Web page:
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Social preferences correlate with cortical thickness of the orbito-frontal cortex


Fariña, Andrea; Rojek-Giffin, Michael; Gross, Jörg; De Dreu, Carsten K W (2021). Social preferences correlate with cortical thickness of the orbito-frontal cortex. Social Cognitive and Affective Neuroscience, 16(11):1191-1203.

Abstract

Humans differ in their preferences for personal rewards, fairness and others' welfare. Such social preferences predict trust, public goods provision and mutual gains bargaining and have been linked to neural activity in regions involved in reward computation, cognitive control and perspective-taking. Although shaped by culture, social preferences are relatively stable across time, raising the question whether differences in brain anatomy predict social preferences and their key components-concern for personal outcomes and concern for others' outcomes. Here, we examine this possibility by linking social preferences measured with incentivized economic games to 74 cortical parcels in 194 healthy humans. Neither concerns for personal outcomes nor concerns for the outcomes of others in isolation were related to anatomical differences. However, fitting earlier findings, social preferences positively scaled with cortical thickness in the left olfactory sulcus, a structure in the orbital frontal cortex previously shown to be involved in value-based decision-making. Consistent with work showing that heavier usage corresponds to larger brain volume, findings suggest that pro-social preferences relate to cortical thickness in the left olfactory sulcus because of heavier reliance on the orbital frontal cortex during social decision-making.

Keywords: brain anatomy; decision-making; social value orientation

Abstract

Humans differ in their preferences for personal rewards, fairness and others' welfare. Such social preferences predict trust, public goods provision and mutual gains bargaining and have been linked to neural activity in regions involved in reward computation, cognitive control and perspective-taking. Although shaped by culture, social preferences are relatively stable across time, raising the question whether differences in brain anatomy predict social preferences and their key components-concern for personal outcomes and concern for others' outcomes. Here, we examine this possibility by linking social preferences measured with incentivized economic games to 74 cortical parcels in 194 healthy humans. Neither concerns for personal outcomes nor concerns for the outcomes of others in isolation were related to anatomical differences. However, fitting earlier findings, social preferences positively scaled with cortical thickness in the left olfactory sulcus, a structure in the orbital frontal cortex previously shown to be involved in value-based decision-making. Consistent with work showing that heavier usage corresponds to larger brain volume, findings suggest that pro-social preferences relate to cortical thickness in the left olfactory sulcus because of heavier reliance on the orbital frontal cortex during social decision-making.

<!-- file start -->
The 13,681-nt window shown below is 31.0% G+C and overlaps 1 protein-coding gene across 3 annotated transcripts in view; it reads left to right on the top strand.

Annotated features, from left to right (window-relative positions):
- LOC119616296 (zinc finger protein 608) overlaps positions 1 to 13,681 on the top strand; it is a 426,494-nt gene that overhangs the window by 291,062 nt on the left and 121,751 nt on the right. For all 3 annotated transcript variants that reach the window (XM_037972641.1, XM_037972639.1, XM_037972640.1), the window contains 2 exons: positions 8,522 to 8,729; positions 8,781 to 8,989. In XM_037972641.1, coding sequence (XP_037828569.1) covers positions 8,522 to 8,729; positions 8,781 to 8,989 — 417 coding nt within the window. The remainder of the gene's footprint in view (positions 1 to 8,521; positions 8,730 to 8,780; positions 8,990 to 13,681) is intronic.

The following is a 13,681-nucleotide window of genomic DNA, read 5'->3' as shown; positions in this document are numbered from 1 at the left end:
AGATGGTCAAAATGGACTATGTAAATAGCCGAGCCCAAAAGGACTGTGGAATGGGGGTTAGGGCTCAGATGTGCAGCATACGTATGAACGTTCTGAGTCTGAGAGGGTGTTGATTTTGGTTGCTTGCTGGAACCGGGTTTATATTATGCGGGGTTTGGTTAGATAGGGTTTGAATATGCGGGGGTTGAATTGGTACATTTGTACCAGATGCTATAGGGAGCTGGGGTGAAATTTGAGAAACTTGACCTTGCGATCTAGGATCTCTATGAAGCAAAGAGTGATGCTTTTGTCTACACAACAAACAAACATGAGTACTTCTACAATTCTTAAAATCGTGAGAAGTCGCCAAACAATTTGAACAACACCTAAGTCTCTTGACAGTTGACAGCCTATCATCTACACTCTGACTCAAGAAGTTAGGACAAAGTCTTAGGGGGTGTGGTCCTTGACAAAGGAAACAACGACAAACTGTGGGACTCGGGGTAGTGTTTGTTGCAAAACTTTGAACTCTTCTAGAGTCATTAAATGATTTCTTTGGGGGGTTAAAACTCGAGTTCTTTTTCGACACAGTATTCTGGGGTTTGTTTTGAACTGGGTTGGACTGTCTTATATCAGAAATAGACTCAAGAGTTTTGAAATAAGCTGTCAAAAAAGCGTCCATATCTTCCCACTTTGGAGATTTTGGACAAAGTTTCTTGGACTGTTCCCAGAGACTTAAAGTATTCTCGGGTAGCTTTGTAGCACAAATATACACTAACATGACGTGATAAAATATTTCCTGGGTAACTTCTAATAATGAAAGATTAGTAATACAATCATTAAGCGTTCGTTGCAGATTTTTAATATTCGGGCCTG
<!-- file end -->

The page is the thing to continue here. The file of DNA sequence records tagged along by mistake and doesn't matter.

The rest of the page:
Keywords: brain anatomy; decision-making; social value orientation

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Additional indexing

Item Type:Journal Article, refereed, original work
Communities & Collections:06 Faculty of Arts > Institute of Psychology
Dewey Decimal Classification:150 Psychology
Scopus Subject Areas:Social Sciences & Humanities > Experimental and Cognitive Psychology
Life Sciences > Cognitive Neuroscience
Language:English
Date:2021
Deposited On:16 Nov 2022 10:52
Last Modified:27 Apr 2024 01:40
Publisher:Oxford University Press
ISSN:1749-5016
OA Status:Gold
Free access at:PubMed ID. An embargo period may apply.
Publisher DOI:https://doi.org/10.1093/scan/nsab074
PubMed ID:34117486
  • Content: Published Version
  • Language: English
  • Licence: Creative Commons: Attribution 4.0 International (CC BY 4.0)